While superstitions and folklore abound about mirrors bringing bad luck or telling the future, Brussof doesn’t go that route. We are clearly in the present harsh light of reality. He writes this story with subtle atmospheric technique, as we are dragged into the mysterious abyss of a reflected and fragmented universe.

Vanity is a favorite sin. And so it is with our character, a daring woman of beauty who loves mirrors but weeps and trembles as she discovers the mirror’s truthful depths.

We are in December, the winter dawn, when a confrontation manifests between this woman and the image she finds inside her mirror. Consciousness is a strange energy—pale, half dead, a burning-icy feeling that may very well breathe darkness into the soul.

“Come hither!”

Read In the Mirror here curled up in a gloomy corner with moonlight bending the window glass, maybe a flute of potato vodka at hand and a bit of zakuska (delicate meat-filled pastries). Escape with Valery Brussof.

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Defying Death, Bloody Jack Is Back

Yours Truly, Jack the Ripper  by Robert Bloch (1943)

Tuesday’s Tale of Terror   March 12, 2013


I’m not a butcher, I’m not a Yid, Nor yet a foreign skipper,
But I’m your own light-hearted friend
Yours truly, Jack the Ripper

This little poem is attributed to Jack the Ripper, reportedly written in 1888. We all know Jack as the elusive madman who butchered five prostitutes in the Whitechapel section of London. Jack’s narcissistic blood lust will forever haunt us. The Ripper disappeared quite suddenly in 1888, leaving the London police completely baffled—and history to guess about his identity and destiny. Scotland Yard presumed Jack died suddenly since the brutal murders did stop … or did they?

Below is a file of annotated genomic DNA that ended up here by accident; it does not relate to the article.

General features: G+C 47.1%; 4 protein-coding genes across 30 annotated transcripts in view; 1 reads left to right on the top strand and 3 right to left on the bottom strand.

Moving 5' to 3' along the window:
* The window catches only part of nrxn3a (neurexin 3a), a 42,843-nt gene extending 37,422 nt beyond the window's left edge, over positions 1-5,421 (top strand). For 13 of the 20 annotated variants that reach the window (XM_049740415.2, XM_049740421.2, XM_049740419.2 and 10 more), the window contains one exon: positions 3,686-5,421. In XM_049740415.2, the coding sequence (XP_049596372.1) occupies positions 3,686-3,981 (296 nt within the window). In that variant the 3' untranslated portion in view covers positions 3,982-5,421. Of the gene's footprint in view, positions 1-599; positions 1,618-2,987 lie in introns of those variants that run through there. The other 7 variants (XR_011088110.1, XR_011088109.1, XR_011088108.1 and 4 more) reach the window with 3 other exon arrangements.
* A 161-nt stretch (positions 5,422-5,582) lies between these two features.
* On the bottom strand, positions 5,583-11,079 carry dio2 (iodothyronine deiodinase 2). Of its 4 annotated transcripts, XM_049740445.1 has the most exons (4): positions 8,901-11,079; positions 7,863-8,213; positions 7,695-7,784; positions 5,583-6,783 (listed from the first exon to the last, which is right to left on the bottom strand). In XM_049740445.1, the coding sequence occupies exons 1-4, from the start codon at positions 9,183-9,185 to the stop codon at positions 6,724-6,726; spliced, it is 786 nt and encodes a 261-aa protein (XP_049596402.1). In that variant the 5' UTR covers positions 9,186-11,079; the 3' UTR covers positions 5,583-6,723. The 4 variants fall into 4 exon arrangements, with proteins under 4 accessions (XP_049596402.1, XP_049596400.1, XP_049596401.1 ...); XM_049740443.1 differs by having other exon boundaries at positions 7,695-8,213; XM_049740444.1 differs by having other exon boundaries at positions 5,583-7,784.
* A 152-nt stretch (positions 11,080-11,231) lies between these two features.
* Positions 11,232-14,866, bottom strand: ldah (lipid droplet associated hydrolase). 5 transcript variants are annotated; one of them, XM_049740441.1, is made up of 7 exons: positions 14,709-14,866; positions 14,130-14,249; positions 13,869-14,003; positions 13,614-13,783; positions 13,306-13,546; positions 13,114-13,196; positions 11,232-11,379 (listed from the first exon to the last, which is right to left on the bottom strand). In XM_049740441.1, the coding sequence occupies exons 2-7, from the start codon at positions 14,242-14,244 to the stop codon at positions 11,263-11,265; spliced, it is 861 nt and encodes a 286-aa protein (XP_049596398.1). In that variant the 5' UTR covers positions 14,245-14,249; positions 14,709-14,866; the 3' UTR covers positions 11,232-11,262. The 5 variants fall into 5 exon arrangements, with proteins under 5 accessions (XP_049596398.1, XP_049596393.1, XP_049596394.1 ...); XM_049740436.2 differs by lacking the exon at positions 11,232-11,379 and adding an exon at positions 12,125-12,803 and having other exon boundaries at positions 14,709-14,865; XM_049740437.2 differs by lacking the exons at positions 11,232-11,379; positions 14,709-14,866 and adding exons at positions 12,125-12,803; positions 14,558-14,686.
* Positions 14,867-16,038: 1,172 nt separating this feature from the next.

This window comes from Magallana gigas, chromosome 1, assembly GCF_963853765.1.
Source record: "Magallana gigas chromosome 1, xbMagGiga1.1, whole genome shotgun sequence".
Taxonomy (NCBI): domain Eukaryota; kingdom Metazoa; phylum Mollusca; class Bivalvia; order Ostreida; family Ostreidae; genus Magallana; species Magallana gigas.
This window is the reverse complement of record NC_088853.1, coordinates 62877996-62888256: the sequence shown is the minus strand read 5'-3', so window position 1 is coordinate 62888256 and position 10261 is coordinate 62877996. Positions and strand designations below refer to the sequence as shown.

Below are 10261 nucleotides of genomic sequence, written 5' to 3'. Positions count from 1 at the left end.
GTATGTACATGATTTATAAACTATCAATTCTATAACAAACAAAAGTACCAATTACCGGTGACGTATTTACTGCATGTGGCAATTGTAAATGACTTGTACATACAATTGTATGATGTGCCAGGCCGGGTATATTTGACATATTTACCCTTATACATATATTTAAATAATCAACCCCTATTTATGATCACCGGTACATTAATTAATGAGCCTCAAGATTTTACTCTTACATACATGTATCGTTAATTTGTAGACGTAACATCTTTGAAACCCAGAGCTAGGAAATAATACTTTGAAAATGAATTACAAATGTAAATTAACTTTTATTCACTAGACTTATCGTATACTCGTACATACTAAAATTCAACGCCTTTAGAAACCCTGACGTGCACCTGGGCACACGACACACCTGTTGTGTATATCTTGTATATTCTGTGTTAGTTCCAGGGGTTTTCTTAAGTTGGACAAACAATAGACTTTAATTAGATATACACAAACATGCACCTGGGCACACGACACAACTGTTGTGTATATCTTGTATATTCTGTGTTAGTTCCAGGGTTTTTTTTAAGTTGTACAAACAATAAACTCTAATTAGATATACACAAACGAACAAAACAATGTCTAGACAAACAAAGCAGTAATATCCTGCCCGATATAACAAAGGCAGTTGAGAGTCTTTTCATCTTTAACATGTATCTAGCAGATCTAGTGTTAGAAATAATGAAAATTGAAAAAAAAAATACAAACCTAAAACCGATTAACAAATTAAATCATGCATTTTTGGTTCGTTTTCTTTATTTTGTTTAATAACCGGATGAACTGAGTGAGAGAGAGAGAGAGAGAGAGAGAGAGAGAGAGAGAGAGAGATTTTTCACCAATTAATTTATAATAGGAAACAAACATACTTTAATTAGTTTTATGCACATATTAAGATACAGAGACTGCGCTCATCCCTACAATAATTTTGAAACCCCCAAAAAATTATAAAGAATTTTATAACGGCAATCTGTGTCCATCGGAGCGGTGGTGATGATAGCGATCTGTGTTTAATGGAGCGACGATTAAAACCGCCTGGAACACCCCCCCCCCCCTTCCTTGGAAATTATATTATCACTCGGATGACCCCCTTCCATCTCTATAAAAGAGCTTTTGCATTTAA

Robert Bloch, author of the novel Psycho, 1959 (Hitchcock made it into the famous film) can further chill our dark curiosities with his short story, Yours truly, Jack the Ripper. Here is the premise of Bloch’s story. What if … Jack is still alive today?

What if … by some magical black art, the Ripper offered his victims as blood sacrifices to the eternal dark gods and—incorporating lunar rhythms of power—Jack was granted eternal youth?

Ahaa, you say? The killer immortal? Let’s reach out and suspend disbelief.

Meet American psychiatrist John Carmody, living in Chicago. He encounters Sir Guy Hollis of the British Embassy, an esteemed and distinguished stranger in town.

What, were not in the drabs of London in the 19th century? We are not. We are in the Windy City, 1943.

Sir Guy tells Carmody, “I’m on the trail of Jack the Ripper … I think he’s here.”

On Jack the Ripper’s trail, over fifty years later? In Chicago, no less. Sir Guy is absolutely certain of Jack’s location. He even predicts the Ripper will strike again in this very city. He insists, “John Carmody, you and I are going to capture Jack the Ripper.”